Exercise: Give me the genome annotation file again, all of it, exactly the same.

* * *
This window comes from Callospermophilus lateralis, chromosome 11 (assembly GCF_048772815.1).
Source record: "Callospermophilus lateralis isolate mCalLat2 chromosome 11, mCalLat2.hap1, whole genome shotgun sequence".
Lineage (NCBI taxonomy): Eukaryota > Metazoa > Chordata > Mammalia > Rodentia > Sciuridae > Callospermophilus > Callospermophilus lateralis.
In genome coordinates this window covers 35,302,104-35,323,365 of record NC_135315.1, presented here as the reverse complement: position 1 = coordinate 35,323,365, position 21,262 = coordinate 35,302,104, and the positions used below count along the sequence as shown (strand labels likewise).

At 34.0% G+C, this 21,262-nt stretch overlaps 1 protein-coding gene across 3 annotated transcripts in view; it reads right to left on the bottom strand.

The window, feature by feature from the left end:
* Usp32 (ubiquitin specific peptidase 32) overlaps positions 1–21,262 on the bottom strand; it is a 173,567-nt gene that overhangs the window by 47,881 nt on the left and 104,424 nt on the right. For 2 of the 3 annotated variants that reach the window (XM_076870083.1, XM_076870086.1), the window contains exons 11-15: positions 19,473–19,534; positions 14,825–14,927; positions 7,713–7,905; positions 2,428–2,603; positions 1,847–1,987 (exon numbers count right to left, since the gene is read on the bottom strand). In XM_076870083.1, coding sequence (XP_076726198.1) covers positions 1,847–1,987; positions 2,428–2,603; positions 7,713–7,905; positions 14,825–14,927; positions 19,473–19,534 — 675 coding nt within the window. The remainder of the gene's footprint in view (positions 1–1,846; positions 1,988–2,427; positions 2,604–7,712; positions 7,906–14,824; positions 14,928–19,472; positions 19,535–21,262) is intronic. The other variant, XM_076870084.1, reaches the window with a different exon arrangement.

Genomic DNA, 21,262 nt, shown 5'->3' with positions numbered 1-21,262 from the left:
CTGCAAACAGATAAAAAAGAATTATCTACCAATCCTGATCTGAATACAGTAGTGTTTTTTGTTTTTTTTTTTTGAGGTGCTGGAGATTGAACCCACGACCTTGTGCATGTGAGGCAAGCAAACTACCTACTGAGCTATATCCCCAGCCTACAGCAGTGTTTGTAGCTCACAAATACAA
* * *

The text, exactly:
This window comes from Callospermophilus lateralis, chromosome 11 (assembly GCF_048772815.1).
Source record: "Callospermophilus lateralis isolate mCalLat2 chromosome 11, mCalLat2.hap1, whole genome shotgun sequence".
Lineage (NCBI taxonomy): Eukaryota > Metazoa > Chordata > Mammalia > Rodentia > Sciuridae > Callospermophilus > Callospermophilus lateralis.
In genome coordinates this window covers 35,302,104-35,323,365 of record NC_135315.1, presented here as the reverse complement: position 1 = coordinate 35,323,365, position 21,262 = coordinate 35,302,104, and the positions used below count along the sequence as shown (strand labels likewise).

At 34.0% G+C, this 21,262-nt stretch overlaps 1 protein-coding gene across 3 annotated transcripts in view; it reads right to left on the bottom strand.

The window, feature by feature from the left end:
* Usp32 (ubiquitin specific peptidase 32) overlaps positions 1–21,262 on the bottom strand; it is a 173,567-nt gene that overhangs the window by 47,881 nt on the left and 104,424 nt on the right. For 2 of the 3 annotated variants that reach the window (XM_076870083.1, XM_076870086.1), the window contains exons 11-15: positions 19,473–19,534; positions 14,825–14,927; positions 7,713–7,905; positions 2,428–2,603; positions 1,847–1,987 (exon numbers count right to left, since the gene is read on the bottom strand). In XM_076870083.1, coding sequence (XP_076726198.1) covers positions 1,847–1,987; positions 2,428–2,603; positions 7,713–7,905; positions 14,825–14,927; positions 19,473–19,534 — 675 coding nt within the window. The remainder of the gene's footprint in view (positions 1–1,846; positions 1,988–2,427; positions 2,604–7,712; positions 7,906–14,824; positions 14,928–19,472; positions 19,535–21,262) is intronic. The other variant, XM_076870084.1, reaches the window with a different exon arrangement.

Genomic DNA, 21,262 nt, shown 5'->3' with positions numbered 1-21,262 from the left:
CTGCAAACAGATAAAAAAGAATTATCTACCAATCCTGATCTGAATACAGTAGTGTTTTTTGTTTTTTTTTTTTGAGGTGCTGGAGATTGAACCCACGACCTTGTGCATGTGAGGCAAGCAAACTACCTACTGAGCTATATCCCCAGCCTACAGCAGTGTTTGTAGCTCACAAATACAA